Design and Analysis of Algorithms March 8, 2012

Design and Analysis of Algorithms
Massachusetts Institute of Technology
Profs. Dana Moshkovitz and Bruce Tidor
March 8, 2012
Handout 11
Problem Set 4
This problem set is due at 9:00pm on Wednesday, March 14, 2012.
Both exercises and problems should be solved, but only the problems should be turned in.
Exercises are intended to help you master the course material. Even though you should not turn in
the exercise solutions, you are responsible for material covered by the exercises.
Mark the top of the first page of your solution with your name, the course number, the problem
number, your recitation section, the date, and the names of any students with whom you collabo­
rated. The homework template (LATEX) is available on the course website.
You will often be called upon to “give an algorithm” to solve a certain problem. Your write-up
should take the form of a short essay. A topic paragraph should summarize the problem you are
solving and what your results are. The body of the essay should provide the following:
1. A description of the algorithm in English and, if helpful, pseudo-code.
2. At least one worked example or diagram to show more precisely how your algorithm works.
3. A proof (or indication) of the correctness of the algorithm.
4. An analysis of the running time of the algorithm.
Remember, your goal is to communicate. Full credit will be given only to correct solutions that
are described clearly. Convoluted and opaque descriptions will receive lower marks.
Exercise 4-1. Do Exercise 5.2-5 on page 122 of CLRS.
Exercise 4-2. Do Exercise 5.3-4 on page 124 of CLRS.
Exercise 4-3. Do Exercise 7.4-1 on page 184 of CLRS.
Exercise 4-4. Do Exercise 7.4-5 on page 185 of CLRS.
Exercise 4-5. Do Exercise 9.2-2 on page 219 of CLRS.
Exercise 4-6. Do Exercise 9.3-3 on page 223 of CLRS.
Exercise 4-7. Do Exercise 9.3-8 on page 223 of CLRS.
Exercise 4-8. Do Exercise 25.2-6 on page 700 of CLRS.
Exercise 4-9. Do Exercise 25.3-1 on page 704 of CLRS.
Handout 11: Problem Set 4
Problem 4-1. Word-Search: Pattern Matching Revisited
In recitation we covered an O(n lg n) FFT-based algorithm for finding the offset in the text that
gives the best match score between a pattern string and a target text. For this problem, we are
interested in finding the first exact occurrence of the pattern in the text. Let t = t1 t2 . . . tn be a target
text and p = p1 p2 . . . pm a pattern, both over alphabet Σ = {0, 1} with m ≤ n. Identifying the first
exact occurrence of the pattern in the text amounts to finding the smallest j ∈ {1, 2, . . . , n−m+1}
such that for 1 ≤ i ≤ m, it holds that tj+i−1 = pi .
In this problem we will work with the word RAM model, where we can store each integer in a
single word (or “byte”) of computer memory. The number of bits that can be stored in a single
word is ⌈lg n⌉. So, arithmetic operations on words or O(lg n)-bit numbers take O(1) time. Finally,
with this model comparing two n-bit numbers takes O(n) time.
For this problem you can assume that you are provided with a black-box prime number generator,
and that it takes O(1) time to sample O(lg K)-bit primes, for K polynomial in n. Also, you can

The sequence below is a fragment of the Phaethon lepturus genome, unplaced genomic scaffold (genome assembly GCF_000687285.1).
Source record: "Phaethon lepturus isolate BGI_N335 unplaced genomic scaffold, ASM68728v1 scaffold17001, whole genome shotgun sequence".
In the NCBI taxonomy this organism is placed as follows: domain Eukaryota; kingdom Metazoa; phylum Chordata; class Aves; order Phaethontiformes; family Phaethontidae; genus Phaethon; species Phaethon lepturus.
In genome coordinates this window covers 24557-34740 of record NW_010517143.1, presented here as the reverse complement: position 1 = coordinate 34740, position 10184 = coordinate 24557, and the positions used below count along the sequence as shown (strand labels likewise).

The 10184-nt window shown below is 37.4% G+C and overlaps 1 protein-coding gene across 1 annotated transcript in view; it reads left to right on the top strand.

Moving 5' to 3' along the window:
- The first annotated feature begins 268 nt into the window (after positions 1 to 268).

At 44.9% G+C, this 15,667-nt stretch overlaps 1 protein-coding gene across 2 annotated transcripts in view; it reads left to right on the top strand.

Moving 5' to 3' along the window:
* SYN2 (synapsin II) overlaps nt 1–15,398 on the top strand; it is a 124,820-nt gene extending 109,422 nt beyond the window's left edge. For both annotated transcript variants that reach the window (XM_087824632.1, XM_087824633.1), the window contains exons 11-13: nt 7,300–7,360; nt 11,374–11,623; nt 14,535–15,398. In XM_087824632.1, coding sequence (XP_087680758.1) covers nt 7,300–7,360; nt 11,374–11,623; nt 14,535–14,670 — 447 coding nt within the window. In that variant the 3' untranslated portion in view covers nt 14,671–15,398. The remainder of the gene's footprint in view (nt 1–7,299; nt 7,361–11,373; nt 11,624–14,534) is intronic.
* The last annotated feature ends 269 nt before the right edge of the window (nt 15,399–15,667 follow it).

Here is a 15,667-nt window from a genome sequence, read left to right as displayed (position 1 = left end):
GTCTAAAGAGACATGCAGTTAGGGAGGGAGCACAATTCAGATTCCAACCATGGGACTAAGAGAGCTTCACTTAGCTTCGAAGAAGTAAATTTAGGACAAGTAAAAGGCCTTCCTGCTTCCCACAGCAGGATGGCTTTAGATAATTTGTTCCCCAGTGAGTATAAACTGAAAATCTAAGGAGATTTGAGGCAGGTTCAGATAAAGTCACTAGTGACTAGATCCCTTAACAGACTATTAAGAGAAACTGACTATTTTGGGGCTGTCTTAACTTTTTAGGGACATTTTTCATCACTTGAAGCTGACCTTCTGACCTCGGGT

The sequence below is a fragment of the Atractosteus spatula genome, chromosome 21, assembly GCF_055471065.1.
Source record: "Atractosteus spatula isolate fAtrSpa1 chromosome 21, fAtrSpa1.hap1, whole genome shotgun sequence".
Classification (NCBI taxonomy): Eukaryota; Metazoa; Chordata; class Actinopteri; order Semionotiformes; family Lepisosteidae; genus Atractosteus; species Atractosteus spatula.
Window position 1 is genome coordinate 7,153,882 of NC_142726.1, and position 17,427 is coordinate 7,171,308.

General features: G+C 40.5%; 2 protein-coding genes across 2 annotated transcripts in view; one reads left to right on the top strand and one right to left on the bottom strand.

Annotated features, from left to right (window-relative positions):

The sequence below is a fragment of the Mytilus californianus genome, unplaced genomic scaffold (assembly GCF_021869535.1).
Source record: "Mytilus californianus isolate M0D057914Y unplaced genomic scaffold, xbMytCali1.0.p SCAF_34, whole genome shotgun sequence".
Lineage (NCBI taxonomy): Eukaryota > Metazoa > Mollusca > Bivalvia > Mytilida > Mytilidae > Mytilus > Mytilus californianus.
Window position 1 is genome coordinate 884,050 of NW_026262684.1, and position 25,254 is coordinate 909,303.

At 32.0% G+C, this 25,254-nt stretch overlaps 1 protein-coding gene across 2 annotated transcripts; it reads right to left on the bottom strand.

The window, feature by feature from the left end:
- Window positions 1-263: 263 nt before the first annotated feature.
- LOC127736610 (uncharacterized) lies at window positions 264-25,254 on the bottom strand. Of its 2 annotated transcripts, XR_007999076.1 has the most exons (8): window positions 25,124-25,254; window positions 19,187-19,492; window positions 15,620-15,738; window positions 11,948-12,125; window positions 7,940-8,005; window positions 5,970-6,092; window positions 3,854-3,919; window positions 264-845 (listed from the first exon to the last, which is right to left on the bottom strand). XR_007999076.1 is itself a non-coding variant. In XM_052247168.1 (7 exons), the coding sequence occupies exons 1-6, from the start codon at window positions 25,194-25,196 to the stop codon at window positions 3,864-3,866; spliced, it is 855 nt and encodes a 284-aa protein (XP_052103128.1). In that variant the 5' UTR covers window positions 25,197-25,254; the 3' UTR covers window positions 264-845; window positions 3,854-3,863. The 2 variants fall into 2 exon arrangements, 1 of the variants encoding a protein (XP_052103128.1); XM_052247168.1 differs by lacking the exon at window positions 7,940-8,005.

assume that π(k) ∼ lnkk , where π(k) be the number of distinct primes less than k.
(a) Define fp : {0, 1}m → � as fp (X) := g(X) mod p, where p is a prime and g :
{0, 1}m → � is a function that converts an m-bit binary string to a corresponding
base 2 integer. Note that if X is equal to Y then fp (X) = fp (Y ). However, if X differs
from Y then it can still be the case that fp (X) = fp (Y ). We will refer to cases where
the results of evaluating the function on two different string inputs are equal as false
Take the set P = {p1 , p2 . . . pt }, where pi are all primes less than some large integer
K. Suppose we choose a prime p uniformly at random from the set P and take m-bit
strings X and Y such that X = Y . Prove that we can bound the probability of a false
positive as follows:
Hint: Consider the prime factorization of |g(X) − g(Y )|. Notice that the number of
prime factors is at most m.
P (fp (X) = fp (Y )) ≤
(b) Let X(j) be a length-m substring of the target text that starts at position j, for a given
j ∈ {1, 2, . . . , n − m + 1}. Design a randomized algorithm that given fp (Y ) and
fp (X(j)) determines if there is a match between the pattern and the target text for a
given offset j ∈ {1, 2, . . . , n − m + 1}.
(c) Design a formula that given g(X(j)) computes g(X(j +1)), where X(j) is a length-m
substring of the target text that starts at position j, for a given j ∈ {1, 2, . . . , n−m+1}.
Use it to compute fp (X(j + 1)) from fp (X(j)).
Note that the formula should depend on X, j, and m.
(d) Suppose that X(j) and Y differ at every string position. Give the best upper bound
you can on the expected number of positions j such that fp (X(j)) = fp (Y ), where
j ∈ {1, 2, . . . , n − m + 1}.
Handout 11: Problem Set 4
(e) Using parts above, design a randomized algorithm that determines if there is a match
between a pattern and a target text in O(n + m) expected running time. The algorithm
should always return the correct answer.
(f) Provide a bound for the probability that the running time is more than 100 times the
expected running time.
MIT OpenCourseWare
6.046J / 18.410J Design and Analysis of Algorithms
Spring 2012
For information about citing these materials or our Terms of Use, visit: